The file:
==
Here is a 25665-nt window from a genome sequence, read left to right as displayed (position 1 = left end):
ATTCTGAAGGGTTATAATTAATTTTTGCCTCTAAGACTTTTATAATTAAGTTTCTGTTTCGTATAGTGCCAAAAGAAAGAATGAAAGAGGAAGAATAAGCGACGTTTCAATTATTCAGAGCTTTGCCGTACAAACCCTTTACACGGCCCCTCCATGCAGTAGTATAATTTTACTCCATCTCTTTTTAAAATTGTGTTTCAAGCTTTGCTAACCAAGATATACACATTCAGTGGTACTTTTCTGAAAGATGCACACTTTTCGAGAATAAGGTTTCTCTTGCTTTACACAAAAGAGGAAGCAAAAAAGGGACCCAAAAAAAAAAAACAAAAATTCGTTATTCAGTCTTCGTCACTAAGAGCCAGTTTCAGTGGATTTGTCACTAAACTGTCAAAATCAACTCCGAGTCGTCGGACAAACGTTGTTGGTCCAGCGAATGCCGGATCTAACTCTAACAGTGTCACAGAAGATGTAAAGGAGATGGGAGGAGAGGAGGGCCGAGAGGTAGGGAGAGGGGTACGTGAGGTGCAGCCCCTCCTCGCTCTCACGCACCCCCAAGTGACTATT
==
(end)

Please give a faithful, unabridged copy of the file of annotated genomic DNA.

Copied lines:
Here is a 25665-nt window from a genome sequence, read left to right as displayed (position 1 = left end):
ATTCTGAAGGGTTATAATTAATTTTTGCCTCTAAGACTTTTATAATTAAGTTTCTGTTTCGTATAGTGCCAAAAGAAAGAATGAAAGAGGAAGAATAAGCGACGTTTCAATTATTCAGAGCTTTGCCGTACAAACCCTTTACACGGCCCCTCCATGCAGTAGTATAATTTTACTCCATCTCTTTTTAAAATTGTGTTTCAAGCTTTGCTAACCAAGATATACACATTCAGTGGTACTTTTCTGAAAGATGCACACTTTTCGAGAATAAGGTTTCTCTTGCTTTACACAAAAGAGGAAGCAAAAAAGGGACCCAAAAAAAAAAAACAAAAATTCGTTATTCAGTCTTCGTCACTAAGAGCCAGTTTCAGTGGATTTGTCACTAAACTGTCAAAATCAACTCCGAGTCGTCGGACAAACGTTGTTGGTCCAGCGAATGCCGGATCTAACTCTAACAGTGTCACAGAAGATGTAAAGGAGATGGGAGGAGAGGAGGGCCGAGAGGTAGGGAGAGGGGTACGTGAGGTGCAGCCCCTCCTCGCTCTCACGCACCCCCAAGTGACTATT